Use of ACA preventive care potentially affected by Braidwood v. Becerra

The Affordable Care Act (ACA) requires most private health plans to cover in-network preventive services at $0 cost-sharing for enrollees. This preventive services coverage mandate was ruled partially unconstitutional by the U.S. District Court in the Northern District of Texas in Braidwood Management v. Becerra. On March 30, 2023, the Texas district court excluded from the requirement all preventive care recommendations issued by the United States Preventive Services Task Force (USPSTF) on or after March 23, 2010, when the ACA was signed into law. (For examples of preventive care services that may be affected by the Braidwood district court ruling, see here.)

The Biden administration is appealing this decision. On May 15, 2023, the Fifth Circuit Court of Appeals issued an administrative stay, putting a temporary pause on the effect of the Texas district court ruling. Separately, and prior to the stay, major private health insurers announced that they do not plan to make changes to coverage of preventive services until a final ruling has been made. Some insurers and employers may introduce cost sharing over time if the district court ruling holds.

In this analysis, we find that at least 1 in 20 privately insured people (5.7%) received any of the ACA preventive services or drugs potentially affected by Braidwood Texas district court ruling. According to the American Community Survey, 173 million non-elderly people have private health insurance coverage. Based on this, we estimate up to nearly 10 million people could face higher out-of-pocket costs if the district court ruling stands and insurers ultimately decide to implement cost-sharing.

In 2019, about 10 million people used preventive care potentially affected by Braidwood

We use similar methods for analyzing preventive care utilization as those outlined in a KFF/RTI brief published before the district court’s ruling. In this analysis, we use 2019 claims data to reflect utilization in a typical pre-pandemic year. We use this older data because preventive services utilization changed significantly during the COVID-19 pandemic. We focus on most of the preventive services and drugs with major changes to USPSTF recommendations after 2010, though other services may also be affected by the district court ruling. This analysis specifically includes:

  • statins for adults ages 40 to 75 who are at risk for cardiovascular disease,
  • hepatitis C screening for adults ages 22 and older,
  • lung cancer screening for all adults,
  • breast cancer risk-reducing drugs for at-risk women ages 35 and older, and
  • hepatitis B screening for non-pregnant, at-risk adults ages 22 and older.

Since we are using 2019 data, our analysis does not include more recent USPSTF recommendations, including pre-exposure prophylaxis (PrEP) for adults at risk for HIV (recommended in June 2019) and colorectal cancer screenings for average-risk adults ages 45 through 49 (recommended in May 2021).

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In 2019, 7.0% of people enrolled in the individual market (those purchasing health coverage directly through ACA exchanges or health plan websites) received preventive care affected by Braidwood district court decision. Slightly smaller shares of people who are insured through a large employer (5.7%) or a small employer (4.1%) received these preventive services and drugs. Statins were the most commonly used form of ACA preventive care potentially affected by Braidwood district court ruling.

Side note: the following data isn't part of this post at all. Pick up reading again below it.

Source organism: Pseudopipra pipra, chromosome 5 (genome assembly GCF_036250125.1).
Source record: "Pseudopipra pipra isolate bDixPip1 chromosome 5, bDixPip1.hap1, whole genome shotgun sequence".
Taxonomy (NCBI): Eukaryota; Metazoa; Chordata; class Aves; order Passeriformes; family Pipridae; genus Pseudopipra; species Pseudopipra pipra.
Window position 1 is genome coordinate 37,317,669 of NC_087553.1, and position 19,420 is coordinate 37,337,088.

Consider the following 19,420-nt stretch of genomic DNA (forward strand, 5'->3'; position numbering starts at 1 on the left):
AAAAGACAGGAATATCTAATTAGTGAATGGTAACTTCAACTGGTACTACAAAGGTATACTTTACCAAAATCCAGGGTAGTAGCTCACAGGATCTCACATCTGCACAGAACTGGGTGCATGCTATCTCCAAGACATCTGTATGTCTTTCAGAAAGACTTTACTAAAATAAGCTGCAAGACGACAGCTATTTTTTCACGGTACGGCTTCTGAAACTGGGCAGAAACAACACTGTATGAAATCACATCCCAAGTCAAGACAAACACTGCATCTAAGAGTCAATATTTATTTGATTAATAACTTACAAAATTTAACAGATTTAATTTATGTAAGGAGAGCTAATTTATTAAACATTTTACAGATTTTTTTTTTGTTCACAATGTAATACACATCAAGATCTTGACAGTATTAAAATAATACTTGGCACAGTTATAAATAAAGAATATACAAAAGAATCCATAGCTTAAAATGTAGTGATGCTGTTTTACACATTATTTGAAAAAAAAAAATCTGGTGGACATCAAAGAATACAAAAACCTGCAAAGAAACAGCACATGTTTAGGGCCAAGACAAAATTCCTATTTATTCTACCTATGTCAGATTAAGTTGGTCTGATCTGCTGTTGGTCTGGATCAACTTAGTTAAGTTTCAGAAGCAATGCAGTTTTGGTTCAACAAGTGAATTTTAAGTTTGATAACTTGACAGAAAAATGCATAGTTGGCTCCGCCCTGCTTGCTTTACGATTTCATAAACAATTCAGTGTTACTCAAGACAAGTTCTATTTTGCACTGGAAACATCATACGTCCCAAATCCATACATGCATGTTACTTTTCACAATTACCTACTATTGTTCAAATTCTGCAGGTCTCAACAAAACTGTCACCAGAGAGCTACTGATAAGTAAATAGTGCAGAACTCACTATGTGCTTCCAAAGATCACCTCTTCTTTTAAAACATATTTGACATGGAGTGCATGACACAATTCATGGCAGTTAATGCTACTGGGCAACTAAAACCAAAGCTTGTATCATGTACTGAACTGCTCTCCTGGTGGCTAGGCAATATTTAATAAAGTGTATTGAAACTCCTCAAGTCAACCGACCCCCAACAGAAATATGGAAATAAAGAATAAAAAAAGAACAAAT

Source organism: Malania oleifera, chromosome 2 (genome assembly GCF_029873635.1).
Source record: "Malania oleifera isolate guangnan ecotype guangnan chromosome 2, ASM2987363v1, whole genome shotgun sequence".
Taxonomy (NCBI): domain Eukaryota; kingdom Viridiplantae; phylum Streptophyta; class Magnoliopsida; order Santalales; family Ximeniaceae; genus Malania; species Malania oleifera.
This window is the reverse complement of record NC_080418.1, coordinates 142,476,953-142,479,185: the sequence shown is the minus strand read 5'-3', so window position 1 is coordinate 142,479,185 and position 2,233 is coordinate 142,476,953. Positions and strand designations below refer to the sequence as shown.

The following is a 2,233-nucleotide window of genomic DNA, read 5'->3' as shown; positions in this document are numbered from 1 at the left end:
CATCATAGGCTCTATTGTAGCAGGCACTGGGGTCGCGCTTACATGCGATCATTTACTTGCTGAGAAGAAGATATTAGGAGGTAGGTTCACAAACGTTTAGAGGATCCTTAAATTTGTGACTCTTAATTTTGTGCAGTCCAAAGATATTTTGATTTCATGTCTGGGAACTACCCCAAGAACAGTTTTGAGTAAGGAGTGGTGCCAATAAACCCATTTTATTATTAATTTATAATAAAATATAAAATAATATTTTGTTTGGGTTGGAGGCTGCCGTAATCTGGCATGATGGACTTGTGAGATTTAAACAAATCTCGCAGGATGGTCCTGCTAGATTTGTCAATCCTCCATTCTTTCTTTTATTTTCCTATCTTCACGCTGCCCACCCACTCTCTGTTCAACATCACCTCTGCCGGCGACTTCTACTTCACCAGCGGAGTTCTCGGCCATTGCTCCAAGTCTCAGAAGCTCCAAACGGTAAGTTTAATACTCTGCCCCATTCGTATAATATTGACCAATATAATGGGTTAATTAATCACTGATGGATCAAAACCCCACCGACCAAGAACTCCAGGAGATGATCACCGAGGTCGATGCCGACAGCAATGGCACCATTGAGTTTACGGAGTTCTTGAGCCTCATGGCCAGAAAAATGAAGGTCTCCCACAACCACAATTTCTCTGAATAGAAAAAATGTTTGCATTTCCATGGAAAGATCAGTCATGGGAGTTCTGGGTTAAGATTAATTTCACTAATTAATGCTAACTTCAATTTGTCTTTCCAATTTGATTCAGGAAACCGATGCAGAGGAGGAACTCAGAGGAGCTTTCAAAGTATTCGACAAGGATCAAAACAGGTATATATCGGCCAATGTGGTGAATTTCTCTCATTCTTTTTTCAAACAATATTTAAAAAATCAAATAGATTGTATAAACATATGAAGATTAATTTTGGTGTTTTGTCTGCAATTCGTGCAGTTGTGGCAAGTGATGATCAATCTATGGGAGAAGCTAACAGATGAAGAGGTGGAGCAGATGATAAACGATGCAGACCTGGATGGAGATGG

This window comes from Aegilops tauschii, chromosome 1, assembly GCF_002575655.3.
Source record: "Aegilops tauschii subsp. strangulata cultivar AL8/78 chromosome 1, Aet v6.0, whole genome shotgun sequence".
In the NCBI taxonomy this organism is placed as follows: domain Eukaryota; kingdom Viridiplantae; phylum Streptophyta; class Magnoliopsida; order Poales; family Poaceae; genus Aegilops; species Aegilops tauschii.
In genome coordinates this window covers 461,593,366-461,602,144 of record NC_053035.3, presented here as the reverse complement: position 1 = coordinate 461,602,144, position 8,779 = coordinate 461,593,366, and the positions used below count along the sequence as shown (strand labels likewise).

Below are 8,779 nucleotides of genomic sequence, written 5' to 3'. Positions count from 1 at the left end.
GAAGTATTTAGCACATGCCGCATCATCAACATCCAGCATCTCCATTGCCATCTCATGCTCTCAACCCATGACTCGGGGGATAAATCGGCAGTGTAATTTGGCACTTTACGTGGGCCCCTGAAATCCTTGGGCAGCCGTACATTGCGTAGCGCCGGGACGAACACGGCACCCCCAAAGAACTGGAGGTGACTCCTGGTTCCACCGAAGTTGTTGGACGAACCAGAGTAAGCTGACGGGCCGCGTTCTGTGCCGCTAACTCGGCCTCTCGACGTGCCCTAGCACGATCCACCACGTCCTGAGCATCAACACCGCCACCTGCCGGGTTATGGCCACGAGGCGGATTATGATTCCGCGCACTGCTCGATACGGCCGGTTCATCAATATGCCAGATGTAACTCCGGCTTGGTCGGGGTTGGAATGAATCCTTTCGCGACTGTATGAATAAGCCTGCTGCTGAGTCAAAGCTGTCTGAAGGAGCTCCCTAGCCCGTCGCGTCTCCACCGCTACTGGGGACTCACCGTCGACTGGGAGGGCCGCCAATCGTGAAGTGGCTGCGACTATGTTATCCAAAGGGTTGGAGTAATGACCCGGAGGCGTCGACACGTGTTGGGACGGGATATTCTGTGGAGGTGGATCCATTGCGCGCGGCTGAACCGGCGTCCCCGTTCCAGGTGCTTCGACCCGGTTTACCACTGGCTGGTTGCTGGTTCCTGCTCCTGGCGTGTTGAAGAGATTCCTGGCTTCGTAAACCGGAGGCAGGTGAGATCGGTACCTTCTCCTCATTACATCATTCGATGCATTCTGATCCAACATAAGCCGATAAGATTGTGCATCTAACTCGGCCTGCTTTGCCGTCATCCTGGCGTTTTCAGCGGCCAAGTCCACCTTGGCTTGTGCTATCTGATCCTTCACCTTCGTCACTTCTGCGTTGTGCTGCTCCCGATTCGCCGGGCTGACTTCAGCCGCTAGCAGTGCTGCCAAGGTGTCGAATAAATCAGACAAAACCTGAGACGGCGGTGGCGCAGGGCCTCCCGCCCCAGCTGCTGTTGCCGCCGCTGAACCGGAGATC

While the Fifth Circuit Court’s stay is in effect, the federal government can continue to enforce the ACA preventive services mandate for everyone except the plaintiffs in the case. If the Fifth Circuit Court stay is lifted and the district court’s decision is affirmed by a higher court, insurers would be allowed to introduce cost-sharing for any of the affected preventive services and drugs or exclude coverage altogether, though the latter appears to be the less likely scenario.

Though we estimate about 10 million people received any of these forms of preventive care at $0 cost-sharing in 2019, we do not include colorectal cancer screenings for adults in their late 40s or PrEP, which were recommended on or after 2019. As a result, the number of people who could be affected by cost-sharing or coverage loss for these services may be higher than this analysis shows. While the total number of people on PrEP is relatively small (366,458 in 2021), the majority (an estimated 81%) have private health coverage and are potentially impacted by this case.  The cost of PrEP drugs, labs, and provider visits can be high. Similarly, colonoscopies can be quite expensive, averaging over $1,000.   

Additionally, the ruling could affect more services and people over time – as new preventive services and drugs are developed, recommended, and adopted. If the higher courts fully side with the plaintiffs, the effects could be more sweeping and open the door for future employer objections to other preventive services coverage at $0 cost share. Our earlier analysis with RTI international found 6 in 10 privately insured people, or about 100 million people, received services covered under the ACA preventive services mandate in a typical year and discusses further implications of this case.

Krutika Amin, Shameek Rakshit, Cynthia Cox, and Gary Claxton are with KFF. Allison Carley is with RTI International.

Acknowledgement: The authors would like to thank with RTI International for their contribution to an earlier analysis, on which this analysis draws.

The Peterson Center on Healthcare and KFF are partnering to monitor how well the U.S. healthcare system is performing in terms of quality and cost.

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